Moods swing, hormones surge, words cut, and cliques strive to rip rivals apart. Reality comes and goes, swept along by rumors, whispers, daydreams, and shifting alliances. Secrets ripple to the surface, leading to storms of indignation, revenge, laughter, and humiliation, depending on perspective.
A perfect description of adolescence and, in plenty of instances, adults at work. Maybe even a murder squad of police detectives.
In her latest novel The Secret Place, Tana French mines these similarities, and the ever-elusive teenage mind, in a twisting, teasing, and tense murder mystery that, while impressive in the matter of whodunit, soars on the psychological insights of whydunit.
Adolescence terrifies those in its grasp and those scrambling to manage those in its grasp: parents and teachers, most often. At St. Kilda’s, an all-girls boarding school in what French describes as the leafy suburbs of Dublin, the nuns who run the school are engaged in a campaign of futility, trying to stamp out everything from sex and texting to gossip and drinking.
To kill texting and gossip, school administrators install a bulletin board known as the Secret Place, a common area message center where girls can anonymously share their thoughts. And they ban smartphones and block social networking websites on school computers.
Every night, the sprawling school locks down. Students face expulsion for even roaming the grounds after hours, much less meeting some of their counterparts from the nearby all-male boarding school. So guess what happens? All of the above, of course.
But matters are much more complicated than mere flirting or even flirting with a bit of delinquency.
Holly Mackey, daughter of a Dublin detective, shares a bond – and at least some secrets – with her roommates at St. Kilda’s. For months, she and her crew, along with most of the older students, have been living under a shadow. Chris Harper, a handsome, popular boy from Colm’s, the male boarding school, was found murdered at St. Kilda’s the previous spring. The gruesome and unusual killing made headlines for a while, but the trail ran cold.
Now, though, 16-year-old Holly, who knows Detective Stephen Moran from a murder case that forced her to answer questions as a child nine years earlier, has a tantalizing clue that could re-start the investigation. She shows up unannounced in Moran’s Cold Case division offices, asks to speak in confidence with Moran and produces an anonymous note plucked from the Secret Place.
The note reads, “I know who killed him” and includes a photo of the victim.
Of the Secret Place, Moran thinks, “No point asking why anyone would want to (post their secrets and taunts on a bulletin board in public). Teenage girls: you’ll never understand. I’ve got sisters. I learned to just leave it.”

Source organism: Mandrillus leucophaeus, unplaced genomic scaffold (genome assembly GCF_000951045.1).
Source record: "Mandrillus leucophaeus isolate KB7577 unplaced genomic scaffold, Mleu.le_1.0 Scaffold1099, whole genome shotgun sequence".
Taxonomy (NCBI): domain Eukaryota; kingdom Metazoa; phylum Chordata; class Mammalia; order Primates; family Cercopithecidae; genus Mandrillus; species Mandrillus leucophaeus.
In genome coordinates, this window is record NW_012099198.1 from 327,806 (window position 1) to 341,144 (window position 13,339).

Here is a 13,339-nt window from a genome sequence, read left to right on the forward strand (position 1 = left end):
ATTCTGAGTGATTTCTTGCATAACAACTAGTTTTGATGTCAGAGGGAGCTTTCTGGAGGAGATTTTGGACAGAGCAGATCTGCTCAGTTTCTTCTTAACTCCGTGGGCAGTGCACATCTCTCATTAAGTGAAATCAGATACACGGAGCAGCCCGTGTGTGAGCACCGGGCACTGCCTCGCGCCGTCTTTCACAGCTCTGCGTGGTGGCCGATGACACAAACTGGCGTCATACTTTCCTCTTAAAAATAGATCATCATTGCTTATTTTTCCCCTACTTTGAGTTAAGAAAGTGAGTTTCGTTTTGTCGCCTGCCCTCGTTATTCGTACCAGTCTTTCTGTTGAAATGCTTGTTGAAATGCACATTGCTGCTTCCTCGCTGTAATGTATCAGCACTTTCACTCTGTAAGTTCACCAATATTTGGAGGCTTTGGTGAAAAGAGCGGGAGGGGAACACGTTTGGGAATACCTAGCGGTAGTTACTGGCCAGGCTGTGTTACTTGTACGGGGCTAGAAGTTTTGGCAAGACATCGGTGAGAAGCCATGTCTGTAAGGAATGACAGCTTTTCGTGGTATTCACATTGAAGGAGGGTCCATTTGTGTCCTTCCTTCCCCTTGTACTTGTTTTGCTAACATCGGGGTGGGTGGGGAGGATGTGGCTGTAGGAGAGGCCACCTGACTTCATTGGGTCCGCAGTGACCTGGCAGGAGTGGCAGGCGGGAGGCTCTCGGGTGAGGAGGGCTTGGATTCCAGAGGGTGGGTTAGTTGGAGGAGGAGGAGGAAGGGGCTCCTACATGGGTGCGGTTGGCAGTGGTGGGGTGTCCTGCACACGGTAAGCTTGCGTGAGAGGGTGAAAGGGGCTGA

Moran takes the note to a tough outcast murder detective named Antoinette Conway, who handled the original investigation. Conway lets Moran tag along to St. Kilda’s for a series of follow-up interviews and that is when the pages begin to flutter past.
Eight girls – rival quartets – come under suspicion. Conway and Moran begin interviewing them, assembling clues and, as often as not, coming away more bewildered than before. United fronts crumble, secrets slip out, and everything grows murkier.
“This was giving me the head-staggers, keeping it straight who would do what to who if which,” Moran tells the reader in one of his many first-person chapters.
French alternates Moran’s memories of the case with omniscient passages telling how Harper, who swings from cruelty to kindness without warning, unintentionally exacerbates a series of misunderstandings and misperceptions, with fatal results.
Moran fares better with the sulky, clever, and rebellious girls than Conway, whose gruff manner often proves off-putting. Filled with ambition, Moran and Conway are opposites: one too needy to be liked, the other too brusque to connect with witnesses and suspects.
Far be it from this middle-aged male reader to presume the ways of teen girls, but French’s descriptions and slang ring with authenticity.
Holly Mackey is particularly interesting. She and her clique dismiss their snobbish rivals as Daleks (the mutant robots in the Doctor Who series). Holly is whip-smart and blunt. She tells the detectives, “Everyone thinks girls blab everything, yap yap yap, like idiots. That’s total crap. Girls keep secrets. Guys are the one who can’t keep their mouths shut.”
French, again and again, drills into the psyche of not just teenagers, but also the disconnected and antagonistic reality of how most adults and adolescents co-exist. And, most of all, how jumbled up it feels to be a teenager, the fever-dream frustration of trying to figure out how to grow up and hang on to a sliver of yourself while the relentless and infinite constraints of conformity creep closer.
“You forget what it was like,” French writes. “You’d swear on your life you never will, but year by year it falls away. How your temperature ran off the mercury, your heart galloped flat-out and never needed to rest, everything was pitched on the edge of shattering glass. How wanting something was like dying of thirst. How your skin was too fine to keep out any of the million things flooding by; every color boiled bright enough to scald you, any second of any day could send you roaring or rip you to bloody shreds.”
“The Secret Place” rips you to shreds, too, but in all the right ways. While channeling teens and cops alike, Tana French has – OMG, like, totes, amazeball – written a novel that seems all but certain to be among the best mysteries of the year.